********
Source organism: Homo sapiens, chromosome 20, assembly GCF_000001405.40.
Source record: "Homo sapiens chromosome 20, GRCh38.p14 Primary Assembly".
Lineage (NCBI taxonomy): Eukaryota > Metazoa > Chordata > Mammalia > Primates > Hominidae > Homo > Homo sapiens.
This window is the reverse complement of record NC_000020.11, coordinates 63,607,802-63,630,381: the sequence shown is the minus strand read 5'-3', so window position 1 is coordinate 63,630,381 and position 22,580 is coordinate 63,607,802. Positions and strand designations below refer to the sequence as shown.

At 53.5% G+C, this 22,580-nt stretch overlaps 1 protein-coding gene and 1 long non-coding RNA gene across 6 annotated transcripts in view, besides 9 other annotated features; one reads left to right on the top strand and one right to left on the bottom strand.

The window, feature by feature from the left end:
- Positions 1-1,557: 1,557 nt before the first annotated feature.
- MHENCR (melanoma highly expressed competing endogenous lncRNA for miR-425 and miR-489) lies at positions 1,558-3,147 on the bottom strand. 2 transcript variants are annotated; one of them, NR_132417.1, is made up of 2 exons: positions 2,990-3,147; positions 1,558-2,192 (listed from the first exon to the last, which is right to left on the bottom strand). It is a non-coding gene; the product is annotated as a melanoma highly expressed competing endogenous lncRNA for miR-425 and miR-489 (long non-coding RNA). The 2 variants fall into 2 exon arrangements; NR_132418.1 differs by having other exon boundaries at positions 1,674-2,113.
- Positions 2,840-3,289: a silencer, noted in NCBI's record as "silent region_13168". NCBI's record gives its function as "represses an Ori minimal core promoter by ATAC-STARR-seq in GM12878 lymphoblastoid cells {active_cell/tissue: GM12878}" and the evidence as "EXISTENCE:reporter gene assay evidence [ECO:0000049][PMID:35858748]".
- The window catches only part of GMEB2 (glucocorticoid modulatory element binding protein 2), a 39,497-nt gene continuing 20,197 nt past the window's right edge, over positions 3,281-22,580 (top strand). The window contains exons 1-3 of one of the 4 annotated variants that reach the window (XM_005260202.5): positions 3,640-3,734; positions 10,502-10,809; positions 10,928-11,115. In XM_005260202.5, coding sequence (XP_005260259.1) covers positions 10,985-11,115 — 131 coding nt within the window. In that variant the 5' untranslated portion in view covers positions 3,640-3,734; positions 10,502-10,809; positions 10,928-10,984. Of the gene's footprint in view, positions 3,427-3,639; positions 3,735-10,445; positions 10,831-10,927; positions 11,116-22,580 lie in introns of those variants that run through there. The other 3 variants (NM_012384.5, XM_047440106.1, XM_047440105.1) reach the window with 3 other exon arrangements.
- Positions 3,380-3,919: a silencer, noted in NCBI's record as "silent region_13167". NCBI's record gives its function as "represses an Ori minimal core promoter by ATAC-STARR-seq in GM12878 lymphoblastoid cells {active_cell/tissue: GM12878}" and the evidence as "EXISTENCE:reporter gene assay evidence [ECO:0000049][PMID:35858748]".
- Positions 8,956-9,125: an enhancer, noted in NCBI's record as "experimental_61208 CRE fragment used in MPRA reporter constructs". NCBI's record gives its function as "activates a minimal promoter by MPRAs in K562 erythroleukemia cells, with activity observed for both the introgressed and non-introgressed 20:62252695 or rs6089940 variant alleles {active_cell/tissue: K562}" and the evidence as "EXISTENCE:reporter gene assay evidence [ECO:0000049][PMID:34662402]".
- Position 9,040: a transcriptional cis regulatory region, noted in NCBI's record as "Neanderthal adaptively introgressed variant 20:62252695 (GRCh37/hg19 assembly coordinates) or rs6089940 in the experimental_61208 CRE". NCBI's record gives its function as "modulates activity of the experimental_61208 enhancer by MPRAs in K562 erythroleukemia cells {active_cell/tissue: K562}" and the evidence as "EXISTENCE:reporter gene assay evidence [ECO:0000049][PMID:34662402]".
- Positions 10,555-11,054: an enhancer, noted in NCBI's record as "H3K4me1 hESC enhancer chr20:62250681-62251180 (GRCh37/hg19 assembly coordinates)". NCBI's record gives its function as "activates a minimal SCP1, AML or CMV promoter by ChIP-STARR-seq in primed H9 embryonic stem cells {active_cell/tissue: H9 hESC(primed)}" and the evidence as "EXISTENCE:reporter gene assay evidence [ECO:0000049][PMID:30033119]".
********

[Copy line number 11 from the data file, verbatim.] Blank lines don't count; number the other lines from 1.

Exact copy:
- Positions 3,380-3,919: a silencer, noted in NCBI's record as "silent region_13167". NCBI's record gives its function as "represses an Ori minimal core promoter by ATAC-STARR-seq in GM12878 lymphoblastoid cells {active_cell/tissue: GM12878}" and the evidence as "EXISTENCE:reporter gene assay evidence [ECO:0000049][PMID:35858748]".